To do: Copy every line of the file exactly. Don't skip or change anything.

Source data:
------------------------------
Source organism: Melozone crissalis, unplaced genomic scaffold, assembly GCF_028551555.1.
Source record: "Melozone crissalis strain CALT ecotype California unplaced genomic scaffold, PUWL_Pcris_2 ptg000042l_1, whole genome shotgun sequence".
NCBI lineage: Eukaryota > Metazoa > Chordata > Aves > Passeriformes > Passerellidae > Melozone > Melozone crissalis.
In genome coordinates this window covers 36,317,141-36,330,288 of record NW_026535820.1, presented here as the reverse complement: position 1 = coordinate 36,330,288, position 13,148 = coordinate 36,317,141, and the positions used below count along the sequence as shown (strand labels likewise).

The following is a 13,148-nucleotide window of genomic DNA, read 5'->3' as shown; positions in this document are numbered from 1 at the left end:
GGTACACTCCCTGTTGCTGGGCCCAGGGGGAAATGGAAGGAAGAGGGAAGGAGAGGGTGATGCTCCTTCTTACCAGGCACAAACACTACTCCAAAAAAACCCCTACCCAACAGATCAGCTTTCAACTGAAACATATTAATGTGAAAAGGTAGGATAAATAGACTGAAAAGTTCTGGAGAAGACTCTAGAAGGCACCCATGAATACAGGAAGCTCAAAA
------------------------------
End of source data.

Source organism: Melozone crissalis, unplaced genomic scaffold, assembly GCF_028551555.1.
Source record: "Melozone crissalis strain CALT ecotype California unplaced genomic scaffold, PUWL_Pcris_2 ptg000042l_1, whole genome shotgun sequence".
NCBI lineage: Eukaryota > Metazoa > Chordata > Aves > Passeriformes > Passerellidae > Melozone > Melozone crissalis.
In genome coordinates this window covers 36,317,141-36,330,288 of record NW_026535820.1, presented here as the reverse complement: position 1 = coordinate 36,330,288, position 13,148 = coordinate 36,317,141, and the positions used below count along the sequence as shown (strand labels likewise).

The following is a 13,148-nucleotide window of genomic DNA, read 5'->3' as shown; positions in this document are numbered from 1 at the left end:
GGTACACTCCCTGTTGCTGGGCCCAGGGGGAAATGGAAGGAAGAGGGAAGGAGAGGGTGATGCTCCTTCTTACCAGGCACAAACACTACTCCAAAAAAACCCCTACCCAACAGATCAGCTTTCAACTGAAACATATTAATGTGAAAAGGTAGGATAAATAGACTGAAAAGTTCTGGAGAAGACTCTAGAAGGCACCCATGAATACAGGAAGCTCAAAA